Year-long Study (year-long + study)

Distribution by Scientific Domains

Selected Abstracts

Readmissions: a primary care examination of reasons for readmission of older people and possible readmission risk factors

Dip N, Linda Dobrzanska MSc, PG Cert HCE
Aim., To identify the reasons that may have contributed to the emergency readmission of older people to a medical unit, within 28 days of hospital discharge. Background., The current UK Government has initiatives in place to monitor quality and service delivery of NHS organizations. This is achieved by setting, delivering and monitoring standards, one of which is ,emergency readmission to hospital within 28 days of discharge (all ages), as a percentage of live discharges'. Design/method., A year-long study examined reasons for unplanned readmission of patients (aged 77 and over) within 28 days of hospital discharge. The population was patients, registered with North Bradford PCT General Practitioners, readmitted to one of five care of older people wards in two local acute trust NHS hospitals. Patient records were scrutinized and data related to demography, diagnosis and readmission were collected using a structured extraction tool. Data analysis was undertaken using descriptive statistics and identification of differences and correlations within the data. Results., A pilot study indicated patients readmitted from home vs. other sources and patients discharged to home vs. other sources had a significantly shorter stay on readmission. The main study showed other significant findings. Patients who lived in care were readmitted sooner than those who lived at home: those discharged home vs. other sources and agreeing to increased social service provision had longer stays on readmission. Shorter length of stay on index admission (up to 72 hours) was associated with increased likelihood of earlier readmission. Conclusions., A framework of factors was identified and could be used to target resources to meet patients' needs more flexibly. Relevance to clinical practice., It is possible that the process of targeting resources to ,at-risk' patients might enable services to be delivered in a more cost-efficient and cost-effective way. [source]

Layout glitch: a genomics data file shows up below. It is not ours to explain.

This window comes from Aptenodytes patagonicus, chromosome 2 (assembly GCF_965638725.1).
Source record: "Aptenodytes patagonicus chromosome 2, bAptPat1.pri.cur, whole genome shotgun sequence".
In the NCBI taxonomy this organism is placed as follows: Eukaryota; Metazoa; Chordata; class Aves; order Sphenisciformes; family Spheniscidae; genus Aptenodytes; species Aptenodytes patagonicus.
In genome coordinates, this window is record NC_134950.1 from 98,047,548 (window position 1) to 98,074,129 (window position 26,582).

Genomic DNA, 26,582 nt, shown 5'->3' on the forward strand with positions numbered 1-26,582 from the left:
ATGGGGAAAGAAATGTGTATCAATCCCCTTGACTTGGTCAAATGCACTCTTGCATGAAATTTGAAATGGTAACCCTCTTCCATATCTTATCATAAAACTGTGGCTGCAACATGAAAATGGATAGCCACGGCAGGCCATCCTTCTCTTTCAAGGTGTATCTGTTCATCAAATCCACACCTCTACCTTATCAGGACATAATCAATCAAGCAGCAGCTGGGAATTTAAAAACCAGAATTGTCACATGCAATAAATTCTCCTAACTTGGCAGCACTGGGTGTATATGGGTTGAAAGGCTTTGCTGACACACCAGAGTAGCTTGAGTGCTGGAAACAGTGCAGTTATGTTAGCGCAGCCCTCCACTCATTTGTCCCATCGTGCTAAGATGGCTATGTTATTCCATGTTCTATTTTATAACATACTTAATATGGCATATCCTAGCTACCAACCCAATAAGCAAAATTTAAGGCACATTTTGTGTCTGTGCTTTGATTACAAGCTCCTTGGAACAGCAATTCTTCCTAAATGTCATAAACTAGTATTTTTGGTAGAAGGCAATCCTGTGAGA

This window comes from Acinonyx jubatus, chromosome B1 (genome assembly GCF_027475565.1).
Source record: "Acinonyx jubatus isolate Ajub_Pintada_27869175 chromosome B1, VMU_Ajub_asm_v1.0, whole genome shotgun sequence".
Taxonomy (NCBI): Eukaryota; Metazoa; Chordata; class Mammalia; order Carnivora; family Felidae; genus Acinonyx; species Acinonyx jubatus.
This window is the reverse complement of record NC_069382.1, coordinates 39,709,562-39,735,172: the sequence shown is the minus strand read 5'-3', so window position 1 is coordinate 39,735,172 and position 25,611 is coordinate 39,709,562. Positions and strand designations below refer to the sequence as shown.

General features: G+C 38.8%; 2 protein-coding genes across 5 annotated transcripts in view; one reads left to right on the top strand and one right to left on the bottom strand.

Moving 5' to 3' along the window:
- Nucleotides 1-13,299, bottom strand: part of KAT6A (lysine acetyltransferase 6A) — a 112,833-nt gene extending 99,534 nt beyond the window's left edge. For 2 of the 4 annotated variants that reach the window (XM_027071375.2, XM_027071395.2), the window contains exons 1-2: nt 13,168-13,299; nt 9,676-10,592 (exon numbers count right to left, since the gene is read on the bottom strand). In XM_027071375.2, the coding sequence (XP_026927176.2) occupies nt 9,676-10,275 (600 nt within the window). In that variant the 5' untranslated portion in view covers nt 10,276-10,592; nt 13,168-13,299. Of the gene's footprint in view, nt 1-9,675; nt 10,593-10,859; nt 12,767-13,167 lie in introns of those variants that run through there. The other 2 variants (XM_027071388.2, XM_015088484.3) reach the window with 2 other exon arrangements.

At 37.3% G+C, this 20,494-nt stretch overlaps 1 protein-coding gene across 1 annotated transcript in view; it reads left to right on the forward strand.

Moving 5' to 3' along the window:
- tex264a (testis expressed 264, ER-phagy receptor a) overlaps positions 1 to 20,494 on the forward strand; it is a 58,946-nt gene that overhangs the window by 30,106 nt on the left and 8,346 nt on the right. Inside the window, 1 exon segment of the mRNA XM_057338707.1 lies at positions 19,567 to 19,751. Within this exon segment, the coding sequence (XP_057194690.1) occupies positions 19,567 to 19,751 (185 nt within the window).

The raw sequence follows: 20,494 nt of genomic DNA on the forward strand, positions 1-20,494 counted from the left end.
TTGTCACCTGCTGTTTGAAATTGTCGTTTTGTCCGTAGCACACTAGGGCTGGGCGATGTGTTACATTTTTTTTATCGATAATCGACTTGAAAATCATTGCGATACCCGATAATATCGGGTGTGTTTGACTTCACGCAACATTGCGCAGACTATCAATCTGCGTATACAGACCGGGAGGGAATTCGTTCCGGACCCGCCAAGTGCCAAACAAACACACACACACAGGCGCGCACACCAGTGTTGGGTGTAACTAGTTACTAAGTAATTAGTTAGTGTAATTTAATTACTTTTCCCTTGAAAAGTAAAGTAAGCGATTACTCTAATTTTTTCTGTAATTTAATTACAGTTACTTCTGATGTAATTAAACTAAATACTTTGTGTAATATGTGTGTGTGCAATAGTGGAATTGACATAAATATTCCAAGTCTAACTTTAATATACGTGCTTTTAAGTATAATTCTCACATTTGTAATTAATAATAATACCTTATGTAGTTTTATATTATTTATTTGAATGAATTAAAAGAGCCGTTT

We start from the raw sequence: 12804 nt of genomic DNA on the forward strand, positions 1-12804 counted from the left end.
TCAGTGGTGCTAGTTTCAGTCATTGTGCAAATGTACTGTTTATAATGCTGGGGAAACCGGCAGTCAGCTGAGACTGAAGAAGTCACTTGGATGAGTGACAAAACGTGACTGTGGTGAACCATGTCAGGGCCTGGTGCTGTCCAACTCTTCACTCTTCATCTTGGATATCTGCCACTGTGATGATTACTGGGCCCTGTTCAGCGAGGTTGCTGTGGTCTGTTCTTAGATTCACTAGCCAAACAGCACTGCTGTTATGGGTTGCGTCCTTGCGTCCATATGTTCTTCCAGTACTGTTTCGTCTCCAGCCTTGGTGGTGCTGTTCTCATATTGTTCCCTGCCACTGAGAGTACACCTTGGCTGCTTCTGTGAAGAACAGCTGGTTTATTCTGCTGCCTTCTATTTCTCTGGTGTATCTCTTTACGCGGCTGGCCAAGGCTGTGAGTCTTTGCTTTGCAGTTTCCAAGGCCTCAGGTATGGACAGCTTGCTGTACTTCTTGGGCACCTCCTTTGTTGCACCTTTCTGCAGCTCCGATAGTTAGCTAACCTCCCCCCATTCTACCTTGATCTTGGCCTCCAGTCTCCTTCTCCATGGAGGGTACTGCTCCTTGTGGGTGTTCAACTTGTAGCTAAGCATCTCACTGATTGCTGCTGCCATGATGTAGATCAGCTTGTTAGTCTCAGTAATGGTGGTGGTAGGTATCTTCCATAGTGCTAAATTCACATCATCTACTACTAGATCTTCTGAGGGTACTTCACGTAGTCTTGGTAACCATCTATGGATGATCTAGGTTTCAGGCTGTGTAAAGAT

Goal Striving Within Agentic and Communal Roles: Separate but Functionally Similar Pathways to Enhanced Well-Being

Kennon M. Sheldon
ABSTRACT Do agency and communion strivings provide functionally similar but predictively independent pathways to enhanced well-being? We tested this idea via a year-long study of 493 diverse community adults. Our process model, based on self-determination and motive disposition theories, fit the data well. First, the need for achievement predicted initial autonomous motivation for agentic (work and school) role-goals and the need for intimacy predicted felt autonomy for communal (relationship and parenting) goals. For both agentic and communal goals, autonomous motivation predicted corresponding initial expectancies that predicted later goal attainment. Finally, each type of attainment predicted improved adjustment or role-satisfaction over the year. Besides being similar across agency and communion, the model was also similar across race and gender, except that the beneficial effects of communal goal attainment were stronger for high need for intimacy women and Blacks. Implications for agency/communion theories, motivation theories, and theories of well-being are discussed. [source]

Reflective practice and its role in mental health nurses' practice development: a year-long study